A Healthy Level of Caution

2008 in palawan-el nido to sabang

Most days being trans isn’t a big deal. I go about my business just like everyone else, dealing with all the usual problems and insecurities of everyday life.

Then, there are other days…
The media coverage you see every now and then about transgender people being badly harassed or even beaten to death aren’t just myths. Sadly, these things are still happening. Consequently, depending on where I lived and traveled, I exercised a healthy level of caution.
For example, in most Asian countries or in Mexico I’d never get very drunk or join my buddies to smoke a joint. As they danced in the street or relaxed on a park bench, blowing smoke rings and stretching their legs, drawing attention to themselves, I excused myself and instead enjoyed the sunset on a quiet beach or went home to my cats and books. I imagined them getting stopped by the police and body-searched on a street corner. Most likely, after a little bribe they would be sent on their way, a bit shaken perhaps, but fine. If those same policemen would search me and grab between my legs, they’d come to feel there to be even less in those pants than they expected. From that moment on, anything could happen. Human beings often react violent towards what they don’t know. It scares them and so they lash out. Having a “freak” in their grasp might just lead the over-anxious policemen to drag me into a deserted alley where they’ll have a little “fun”.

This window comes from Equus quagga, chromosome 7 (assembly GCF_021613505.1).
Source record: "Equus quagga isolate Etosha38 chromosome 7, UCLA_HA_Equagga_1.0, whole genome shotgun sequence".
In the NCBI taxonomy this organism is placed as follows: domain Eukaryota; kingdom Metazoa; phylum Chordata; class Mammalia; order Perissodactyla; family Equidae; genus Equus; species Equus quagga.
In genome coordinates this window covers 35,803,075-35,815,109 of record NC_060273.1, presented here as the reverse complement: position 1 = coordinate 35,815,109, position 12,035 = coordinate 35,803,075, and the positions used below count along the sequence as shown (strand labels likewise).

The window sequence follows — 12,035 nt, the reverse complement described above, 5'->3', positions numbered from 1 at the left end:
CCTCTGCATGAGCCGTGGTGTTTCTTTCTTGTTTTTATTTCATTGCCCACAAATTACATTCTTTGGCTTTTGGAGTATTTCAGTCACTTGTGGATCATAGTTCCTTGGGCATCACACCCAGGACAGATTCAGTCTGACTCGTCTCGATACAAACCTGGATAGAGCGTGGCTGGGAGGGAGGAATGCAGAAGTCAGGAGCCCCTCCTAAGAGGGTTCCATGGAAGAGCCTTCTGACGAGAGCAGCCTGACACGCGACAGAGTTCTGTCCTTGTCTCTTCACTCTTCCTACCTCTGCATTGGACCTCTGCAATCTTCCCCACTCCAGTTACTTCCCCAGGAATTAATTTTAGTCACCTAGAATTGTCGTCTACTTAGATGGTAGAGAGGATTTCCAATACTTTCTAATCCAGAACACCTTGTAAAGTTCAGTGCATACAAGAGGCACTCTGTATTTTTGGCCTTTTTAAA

Traveling extensively through the infamous US “bible-belt”, I – speed-obsessed German driver – always drove as slow as a half-blind granddad on tranquilizers. I simply heard one too many stories of trans people dying by the hands of uninformed hillbillies in those parts.
While living in Macau, after an evening in a bar, I’d drive home very carefully. Roadblocks were a frequent occurrence and expats were always asked to do a Breathalyzer test. Macau has a zero-tolerance law for driving under the influence. If you get caught, you spend a night in jail. So I learned about all the little back streets I could use to avoid the police. Nevertheless, I’d never drive home hammered but rather stopped after my third glass of beer. Then, mindful of still being over the limit, I’d munch on some mints before getting into my car. Being left to my own devices overnight in a Macanese jail, maybe being strip-searched surrounded by Chinese policemen, just didn’t sound promising.

Thankfully, it’s a big planet with many great places to travel to and… there are many inspiring, kind people to meet. And, while I am aware of the bigger picture, I’ll never let it stop me from enjoying life and exploring as many corners of our world as I can.



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